Last week was a crazy week that involved NO cooking at all. We had a long weekend away with family followed by a sick kid for two days and it wrapped up with two 13+ hour work days for me. Frankly, we are lucky to be alive at this point. We made a big pot of spaghetti sauce on the weekend for the freezer and I was anxiously awaiting Monday so I could be alone again and get back in my kitchen.
Even though this is basically chili, I would never call it that because I have enough friends from Texas who would never speak to me again if I advocated putting beans in there (even though I totally do) so I am on board with Smith and Ratliff and I agree that we will, instead, call this a stew. It tastes just like a good chili but the whole chunks of beef make it much heartier somehow. I went pretty light on the dried chills because it's the first time I have used these chilis that I brought back from my Xmas trip to mexico and I wasn't sure how much heat they would pack. Next time I will use more of them and I also might try a few other varieties in there as well.
It's thicker than a beef stew, heartier than chili with ground beef and the addition of the masa harina at the end gives it a really nice, earthy flavour. It was a big hit with both of my menfolk so I will definitely be trying more variations on this stuff - maybe I will get all crazy and even leave the beans out next time.
Chili Beef Stew
adapted from Smith and Ratliff
A glug of olive oil
1 large onion, chopped
3 cloves garlic, chopped
2 lbs stew beef
2 cans small mexican kidney beans
2 cups tomato puree
1 500ml can beer (2 cups)
2 tbls chili powder
1 tbls cumin
1 dried pasilla chili
1 dired ancho chili
1 cup chicken stock
salt and pepper to taste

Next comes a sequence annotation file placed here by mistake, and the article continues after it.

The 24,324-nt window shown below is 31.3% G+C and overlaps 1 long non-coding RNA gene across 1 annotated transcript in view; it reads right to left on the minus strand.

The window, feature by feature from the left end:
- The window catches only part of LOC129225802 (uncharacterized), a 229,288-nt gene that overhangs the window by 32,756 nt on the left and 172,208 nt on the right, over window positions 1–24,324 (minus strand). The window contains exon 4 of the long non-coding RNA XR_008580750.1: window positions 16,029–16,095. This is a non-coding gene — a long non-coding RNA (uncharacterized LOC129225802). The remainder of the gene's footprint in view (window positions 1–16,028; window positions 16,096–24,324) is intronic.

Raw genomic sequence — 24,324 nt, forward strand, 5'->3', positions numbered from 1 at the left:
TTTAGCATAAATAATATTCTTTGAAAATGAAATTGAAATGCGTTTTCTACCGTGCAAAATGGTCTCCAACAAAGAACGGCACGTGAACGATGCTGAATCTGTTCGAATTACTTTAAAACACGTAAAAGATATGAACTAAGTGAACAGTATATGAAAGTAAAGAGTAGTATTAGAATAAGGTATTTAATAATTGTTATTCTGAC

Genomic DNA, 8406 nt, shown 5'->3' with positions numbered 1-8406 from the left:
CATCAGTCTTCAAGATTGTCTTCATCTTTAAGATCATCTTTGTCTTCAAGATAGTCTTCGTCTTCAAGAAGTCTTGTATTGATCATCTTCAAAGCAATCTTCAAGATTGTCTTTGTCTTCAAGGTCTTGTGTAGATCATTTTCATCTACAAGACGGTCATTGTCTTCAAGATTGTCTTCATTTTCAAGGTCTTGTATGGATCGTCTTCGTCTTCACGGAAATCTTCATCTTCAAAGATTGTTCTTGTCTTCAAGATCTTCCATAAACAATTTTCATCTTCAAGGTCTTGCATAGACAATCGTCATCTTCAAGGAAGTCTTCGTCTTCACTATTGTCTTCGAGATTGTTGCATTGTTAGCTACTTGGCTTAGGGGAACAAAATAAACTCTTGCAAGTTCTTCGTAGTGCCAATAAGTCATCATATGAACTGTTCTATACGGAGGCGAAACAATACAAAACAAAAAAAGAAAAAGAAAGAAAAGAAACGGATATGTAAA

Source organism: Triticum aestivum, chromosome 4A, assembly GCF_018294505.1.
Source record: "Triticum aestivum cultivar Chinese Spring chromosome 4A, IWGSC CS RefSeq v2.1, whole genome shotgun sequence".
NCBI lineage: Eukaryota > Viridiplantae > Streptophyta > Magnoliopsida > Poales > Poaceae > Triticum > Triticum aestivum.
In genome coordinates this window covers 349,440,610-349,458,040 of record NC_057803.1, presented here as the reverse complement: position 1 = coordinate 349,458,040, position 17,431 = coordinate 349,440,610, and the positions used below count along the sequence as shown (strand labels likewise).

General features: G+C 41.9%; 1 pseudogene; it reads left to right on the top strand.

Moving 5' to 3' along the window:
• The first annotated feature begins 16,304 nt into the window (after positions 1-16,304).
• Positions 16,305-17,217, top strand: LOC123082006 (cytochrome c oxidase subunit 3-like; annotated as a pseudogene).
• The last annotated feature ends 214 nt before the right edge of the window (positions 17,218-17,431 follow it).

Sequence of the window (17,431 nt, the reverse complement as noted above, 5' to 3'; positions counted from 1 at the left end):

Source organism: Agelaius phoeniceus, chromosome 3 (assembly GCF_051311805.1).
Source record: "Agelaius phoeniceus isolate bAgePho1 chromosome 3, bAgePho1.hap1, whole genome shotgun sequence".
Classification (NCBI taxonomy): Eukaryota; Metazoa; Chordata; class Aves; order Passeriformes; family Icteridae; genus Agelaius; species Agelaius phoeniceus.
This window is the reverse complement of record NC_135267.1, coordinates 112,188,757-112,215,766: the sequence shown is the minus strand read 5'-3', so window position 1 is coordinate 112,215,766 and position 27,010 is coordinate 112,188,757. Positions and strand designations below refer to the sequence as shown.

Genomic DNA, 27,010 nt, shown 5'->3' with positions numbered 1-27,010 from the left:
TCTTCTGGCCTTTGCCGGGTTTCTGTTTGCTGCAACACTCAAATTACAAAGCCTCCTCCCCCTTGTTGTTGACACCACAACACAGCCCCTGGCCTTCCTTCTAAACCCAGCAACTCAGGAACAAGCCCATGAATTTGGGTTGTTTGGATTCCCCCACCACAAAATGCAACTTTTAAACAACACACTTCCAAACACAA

2 tbls masa harina
fresh cilantro for garnish
Heat a heavy frying pan over med heat (i like to use a cast iron skillet) put your dried chills in the dry pan and cook for a minute on each side until it puffs up a bit. Remove them to a bowl and cover them with hot water and set aside so they can soak for at least 30 minutes.
Heat a heavy pot over med heat and add a good glug of olive oil. Brown the meat, in batches. When that is done set the beef aside in a bowl and add the onion and garlic to the pot. Cook those for a few minutes until softened and then add the beef back into the pot.
Throw in the tomatoes, the beans, the beer, chili powder, cumin and some salt to taste.
Cut open your dried chills that have been soaking and remove the seeds unless you want maximum heat and in that case, leave the seeds and cut them up. Put the cut up chills (I just use kitchen shears - easier than trying to cut them with a knife) in a blender with a cup of chicken stock and whiz them up until they are pureed.
Add the pureed chili and chicken stock to the pot and bring to a light simmer. Let that cook for a few hours over low heat, so it's just barely simmering. What I did was cook it for about an hour and a half on the stove and then, because I was called out for a couple of hours, I put the lid on and popped the pot into the oven at 285F for the rest of the afternoon and by the time I got home, it was perfect. It had really thickened up, the meat was falling apart and it was delicious. Because it had already thicker up perfectly but I still wanted the flavour of the masa harina, I added about 1/2 cup of chicken stock with the masa harina and simmered it on low for ten more minutes on the burner.
If you cook the whole thing on the stove top, about 20 minutes before you are going to serve the stew, add the masa harina and stir thoroughly, letting that thicken it up a bit. It also gives it a really great flavour that you just don't get from using plain old flour.
Serve with some fresh cilantro and even over rice if you like.